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Taxing Video Game Virtual Currency Transactions: Issue Business Licenses To Those In It For The Money

A virtual world with two way convertible currencies should issue business licenses to those users who want to make money through their platform. This will allow casual players to enjoy the game without worrying about taxes.

Previously, I wrote about whether a taxable event occurs when players of online virtual world games receive in-game currencies that can easily be converted into real-world money. Some people make a living from their online activities, and an argument can be made that they should be taxed on their profits like a real business. But most participate in these virtual worlds to have fun and do not think they should be taxed on their virtual activities. So where can the line between play and profit be drawn?

Today, let’s look at two possible solutions to this tax conundrum. One was implemented by Linden Labs, creators of the virtual world Second Life which has a two-way convertible game currency called the Linden Dollar. The other involves separating players into business users and casual users.

Before we discuss these solutions, it may be helpful to understand why a virtual world developer would even want to have a two-way convertible currency. After all, why would they want to risk putting themselves and their users in a position where they have to comply with tax laws?

The reason is money. The developers will charge a fee for every currency conversion transaction like banks and airports do when they exchange currencies. This can be a viable alternative to either charging a large up-front payment to play a game or using a monthly subscription fee. So this means that some people who play heavily and engage in many transactions will subsidize the casual players who do not engage in many transactions.

In 2019, Linden Labs announced that they would issue Form 1099Ks to U.S. residents who engaged in 200 or more Linden Dollar sale transactions totaling over $20,000 in a calendar year in accordance with the form’s instructions. The income reported on the Form 1099K must then be reported on the player’s income tax return with the appropriate deductions. This seems like a good solution since it is fair to assume that casual players have less than 200 Linden Dollar sale transactions and even if they did, the total of the transactions would not exceed $20,000.

But this system is not perfect. Some players might structure their in-game transactions so that they either do not exceed 200 or do not total more than $20,000 which can result in deliberate underreporting.

Similarly, it might not address the play vs. profit issue for some players. Even though they meet the 200/$20,000 threshold, they may not have cashed out the currency into the real world. This is a common problem for those who engage in online gambling inside these virtual worlds.

The other problem is possible double reporting. To understand this, pretend that a player’s Second Life account is connected to their PayPal account. If the 200/$20,000 transaction threshold has been met through cash-out transactions, it is possible that both Linden Labs and PayPal would issue a Form 1099K to the player since the transactions occurred through their platforms. While this can be addressed when preparing the income tax return, it is not foolproof. Some people will forget to include both income amounts wrongly thinking that they are duplicates which can lead to an automatic audit. Also, it is possible that the tax return may be subject to an audit because the numbers may appear suspicious. While in most cases, these can be resolved favorably, it is a pain for taxpayers to prove their case during an audit.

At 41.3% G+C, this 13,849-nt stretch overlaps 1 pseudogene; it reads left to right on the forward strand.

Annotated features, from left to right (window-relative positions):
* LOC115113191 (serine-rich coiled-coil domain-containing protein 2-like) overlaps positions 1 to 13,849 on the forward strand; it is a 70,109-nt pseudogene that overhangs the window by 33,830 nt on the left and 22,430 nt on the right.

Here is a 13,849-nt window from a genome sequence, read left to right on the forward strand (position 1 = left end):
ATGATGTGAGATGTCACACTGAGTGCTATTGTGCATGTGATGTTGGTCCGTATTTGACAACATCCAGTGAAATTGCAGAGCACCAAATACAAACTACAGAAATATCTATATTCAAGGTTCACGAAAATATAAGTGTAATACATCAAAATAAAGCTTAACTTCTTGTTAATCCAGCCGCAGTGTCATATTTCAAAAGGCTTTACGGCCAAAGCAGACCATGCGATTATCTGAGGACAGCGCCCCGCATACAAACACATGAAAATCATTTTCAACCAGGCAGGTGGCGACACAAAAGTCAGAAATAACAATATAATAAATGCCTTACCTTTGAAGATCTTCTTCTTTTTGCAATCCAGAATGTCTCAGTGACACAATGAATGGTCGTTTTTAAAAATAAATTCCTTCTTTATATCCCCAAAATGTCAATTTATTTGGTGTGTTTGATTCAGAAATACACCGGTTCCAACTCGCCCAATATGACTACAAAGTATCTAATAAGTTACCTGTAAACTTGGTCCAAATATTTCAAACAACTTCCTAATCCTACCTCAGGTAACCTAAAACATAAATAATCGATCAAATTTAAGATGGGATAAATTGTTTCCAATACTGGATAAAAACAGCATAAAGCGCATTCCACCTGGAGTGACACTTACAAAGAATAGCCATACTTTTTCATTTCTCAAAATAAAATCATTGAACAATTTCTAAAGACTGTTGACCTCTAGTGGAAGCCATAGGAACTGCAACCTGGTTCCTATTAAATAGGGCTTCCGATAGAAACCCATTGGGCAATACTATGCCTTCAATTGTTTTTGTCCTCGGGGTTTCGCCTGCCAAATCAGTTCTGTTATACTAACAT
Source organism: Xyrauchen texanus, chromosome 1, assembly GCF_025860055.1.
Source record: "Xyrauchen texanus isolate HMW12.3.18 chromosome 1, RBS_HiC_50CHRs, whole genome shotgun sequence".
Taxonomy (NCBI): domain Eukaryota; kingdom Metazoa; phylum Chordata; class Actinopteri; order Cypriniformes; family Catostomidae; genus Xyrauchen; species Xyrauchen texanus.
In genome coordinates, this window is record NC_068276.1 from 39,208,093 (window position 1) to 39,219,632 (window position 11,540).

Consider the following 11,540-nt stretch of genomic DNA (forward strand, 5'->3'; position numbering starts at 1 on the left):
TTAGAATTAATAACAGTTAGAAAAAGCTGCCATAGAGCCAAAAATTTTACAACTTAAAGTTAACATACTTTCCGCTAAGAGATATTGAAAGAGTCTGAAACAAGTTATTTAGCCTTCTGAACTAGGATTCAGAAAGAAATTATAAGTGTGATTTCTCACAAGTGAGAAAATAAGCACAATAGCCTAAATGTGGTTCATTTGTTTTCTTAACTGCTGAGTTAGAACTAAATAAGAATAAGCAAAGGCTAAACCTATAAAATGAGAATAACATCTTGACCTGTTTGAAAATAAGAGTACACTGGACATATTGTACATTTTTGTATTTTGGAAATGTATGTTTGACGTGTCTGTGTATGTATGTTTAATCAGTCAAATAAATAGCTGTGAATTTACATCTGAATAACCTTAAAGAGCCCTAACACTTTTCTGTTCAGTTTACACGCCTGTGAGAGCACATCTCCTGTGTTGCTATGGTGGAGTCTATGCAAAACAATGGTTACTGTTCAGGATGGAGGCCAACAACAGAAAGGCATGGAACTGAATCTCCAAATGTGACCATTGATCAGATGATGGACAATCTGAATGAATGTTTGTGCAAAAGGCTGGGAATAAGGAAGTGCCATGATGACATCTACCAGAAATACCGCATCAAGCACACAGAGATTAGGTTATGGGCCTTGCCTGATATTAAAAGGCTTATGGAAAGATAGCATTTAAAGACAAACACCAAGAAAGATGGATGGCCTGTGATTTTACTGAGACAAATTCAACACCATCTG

Perhaps a simpler solution to the play vs. profit conundrum is to require players to identify themselves as either a casual player or a profit player. How? By issuing in-game business licenses for the latter. I am only going to discuss generalities since specific solutions will be different for each virtual world.

Basically, players who do not have business licenses will have severe limitations on what they can do with the game currency. Transfers of currency between two nonlicensed players will either have daily limits or be banned. They may also be subject to limits on how much currency can be converted into real money. But the limits should not be so harsh so that players will not be able to enjoy the game.

Players who want to sell virtual items or provide in-game services for compensation must be required to apply for a business license. To get one, they must submit proper identification and tax information. Once licensed, they will not have the currency transfer limitations that nonlicensed players have. But their activities will be subject to tax reporting requirements including receiving Form 1099s which must then be reported on the player’s real world tax returns.

Issuing a license can be a simple solution to the play vs. profit conundrum instead of studying their in-game activities in order to figure out whether a player is a casual player or a profit-motivated one. The nonlicensed players’ in-game currency transactions will be so minimal that there are likely to be no large scale tax events. While those who engage in large-scale currency activities can be easily identified for tax purposes.

This column is cross posted at Above The Law

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